Both of them share beers while staying in Peggy's apartment, but it felt to me like something was askew about everything there. Peggy talks about her struggles of being a woman in a male-dominated field and that she may lack the ability to adapt her mindset to fit the job. It's nothing really new and I thought it might have worked better as some internal monologue to herself. Nevertheless, Dawn can sympathize at some level, being that she's a black person in a place dominated by white people. Peggy likes to think of herself as progressive (she did go from the steno pool to middle management, a career track denied to many women in that era), but still harbors the prejudices of that time. One brief glance at her purse on the table, left there next to Dawn with a large amount of cash inside, and the tide of progression takes a small step backwards. Peggy is ashamed of what she's thinking in that moment, even with Dawn knowing exactly what that thought is, and Dawn has never given any indication that she's untrustworthy, yet it still happened. Will it be forgotten, or will it be used by Dawn at another time to point out Peggy's hypocrisy?
Sally is even curious about the murders. Since she's stuck in that giant house with her horrible paternal grandmother, it's all she really has. The salacious details of the murders from the newspaper, paired with the horrible child abuse backstory Pauline tells Sally, keeps the poor girl from sleeping. It's a regular house of horrors in there. I thought Sally was too young to hear such things, but that she won't be able to resist knowing about it, and that lends an air of sadness over how things end up.
Pauline gives her Seconal, and she ends up curled underneath the couch (a common hiding place for people when their homes are invaded) with her grandmother holding a carving knife while she's asleep in the adjoining chair. The image at the end is quite darkly comic in a sense, especially when Henry walks in and wonders why his mother could be holding the knife. If only he knew what went on during that night.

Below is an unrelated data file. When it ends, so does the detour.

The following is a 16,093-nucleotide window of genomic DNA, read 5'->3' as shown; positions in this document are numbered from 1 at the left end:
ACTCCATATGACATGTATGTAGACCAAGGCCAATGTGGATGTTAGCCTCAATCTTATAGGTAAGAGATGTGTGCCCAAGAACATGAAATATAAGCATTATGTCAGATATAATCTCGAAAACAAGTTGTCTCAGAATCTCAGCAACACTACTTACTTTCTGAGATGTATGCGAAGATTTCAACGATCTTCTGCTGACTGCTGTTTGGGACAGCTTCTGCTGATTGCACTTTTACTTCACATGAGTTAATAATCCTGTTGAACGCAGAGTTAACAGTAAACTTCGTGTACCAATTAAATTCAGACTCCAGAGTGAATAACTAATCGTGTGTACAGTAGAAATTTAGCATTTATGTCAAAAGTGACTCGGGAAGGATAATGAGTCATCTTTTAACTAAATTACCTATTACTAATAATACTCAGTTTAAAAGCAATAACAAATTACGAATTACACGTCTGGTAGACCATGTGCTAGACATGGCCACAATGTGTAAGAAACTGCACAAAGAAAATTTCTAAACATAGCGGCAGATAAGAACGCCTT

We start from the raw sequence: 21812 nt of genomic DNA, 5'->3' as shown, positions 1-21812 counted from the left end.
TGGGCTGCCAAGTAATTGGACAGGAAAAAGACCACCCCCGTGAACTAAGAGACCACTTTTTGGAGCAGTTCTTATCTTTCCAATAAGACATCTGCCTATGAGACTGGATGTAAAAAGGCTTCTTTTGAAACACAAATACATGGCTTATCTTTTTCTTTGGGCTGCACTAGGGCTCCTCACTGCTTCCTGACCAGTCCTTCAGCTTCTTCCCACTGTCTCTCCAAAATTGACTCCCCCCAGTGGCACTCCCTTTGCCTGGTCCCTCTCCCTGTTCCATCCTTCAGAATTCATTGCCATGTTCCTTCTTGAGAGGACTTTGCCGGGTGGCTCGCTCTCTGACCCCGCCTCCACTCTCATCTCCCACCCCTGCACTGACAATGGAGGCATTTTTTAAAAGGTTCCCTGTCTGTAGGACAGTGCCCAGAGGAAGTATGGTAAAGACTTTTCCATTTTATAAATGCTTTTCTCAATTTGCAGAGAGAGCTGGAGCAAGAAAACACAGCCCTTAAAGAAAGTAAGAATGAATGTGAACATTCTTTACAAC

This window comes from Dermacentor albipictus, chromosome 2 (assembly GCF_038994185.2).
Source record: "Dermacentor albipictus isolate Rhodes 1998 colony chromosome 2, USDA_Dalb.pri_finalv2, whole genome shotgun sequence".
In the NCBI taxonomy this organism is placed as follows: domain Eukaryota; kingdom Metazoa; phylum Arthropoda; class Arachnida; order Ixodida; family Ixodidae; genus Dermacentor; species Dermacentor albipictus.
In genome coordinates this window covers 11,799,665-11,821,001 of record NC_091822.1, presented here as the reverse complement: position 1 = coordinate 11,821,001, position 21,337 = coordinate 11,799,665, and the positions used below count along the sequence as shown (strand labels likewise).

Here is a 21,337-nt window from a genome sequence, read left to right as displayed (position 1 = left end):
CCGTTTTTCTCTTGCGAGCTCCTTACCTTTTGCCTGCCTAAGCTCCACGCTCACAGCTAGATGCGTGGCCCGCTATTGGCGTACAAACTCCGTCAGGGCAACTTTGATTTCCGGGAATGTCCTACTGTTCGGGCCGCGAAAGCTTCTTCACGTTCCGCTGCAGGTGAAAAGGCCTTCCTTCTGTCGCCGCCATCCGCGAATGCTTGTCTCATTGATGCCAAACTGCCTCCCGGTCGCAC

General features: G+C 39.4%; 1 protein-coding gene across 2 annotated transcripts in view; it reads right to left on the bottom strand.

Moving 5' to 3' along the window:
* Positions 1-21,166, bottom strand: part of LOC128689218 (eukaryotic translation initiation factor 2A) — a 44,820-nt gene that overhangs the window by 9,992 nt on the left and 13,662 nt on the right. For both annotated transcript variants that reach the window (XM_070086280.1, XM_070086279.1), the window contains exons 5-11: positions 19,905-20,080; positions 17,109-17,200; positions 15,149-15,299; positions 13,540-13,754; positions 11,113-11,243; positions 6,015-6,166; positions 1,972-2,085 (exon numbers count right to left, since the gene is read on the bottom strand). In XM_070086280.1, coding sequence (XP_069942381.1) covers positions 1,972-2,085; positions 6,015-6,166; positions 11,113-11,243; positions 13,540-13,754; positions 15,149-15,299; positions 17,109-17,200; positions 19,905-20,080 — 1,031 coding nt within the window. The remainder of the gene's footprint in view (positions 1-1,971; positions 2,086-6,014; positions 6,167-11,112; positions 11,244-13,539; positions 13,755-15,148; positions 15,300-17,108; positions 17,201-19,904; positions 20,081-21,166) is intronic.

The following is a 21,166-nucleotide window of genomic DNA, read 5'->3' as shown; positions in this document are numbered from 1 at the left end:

Though, that isn't true with the episode's other domestic storyline. It was hard to make of how things were between Joan and Greg. He returns from Vietnam, presumably for several weeks at first to get to know his infant son. It seemed like Joan was just happy to see him because it meant she'd see less of her domineering mother. Their being so in love with each other can't quite mask how much of a sham the marriage has become. The marriage seemed to rot right there before our very eyes. Greg lies to Joan and her family, telling them that he volunteered for another tour of duty in Vietnam after just ten days of being home. It's the straw that broke the camel's back.
I will admit to feeling a small sense of delight while watching the scene of breakfast after the disastrous dinner the night before (complete with a sly nod to Joan's accordian playing). Joan tells Greg off, saying that among other things, he's never been a good man, she can manage without him (that's debatable, but it's scathing when she adds it to the argument), and even brings up the rape incident from years ago. I had thought that Joan just smoothed over that incident in her mind given that she stayed married to this contemptible jerk, but she remembers it all. He walks out in a huff, and she's left feeling like there's hope now that he's completely out of her life. She's lived through her nightmare and come out safe on the other side. Dreams and nightmares come and go. They might seem scary at first, but in the end, you'll always wake up and go on with your life.John Keegan is Editor-in-Chief for Critical Myth, a partner site of SciFi Vision. Henry Tran is Critical Myth's reviewer for Mad Men.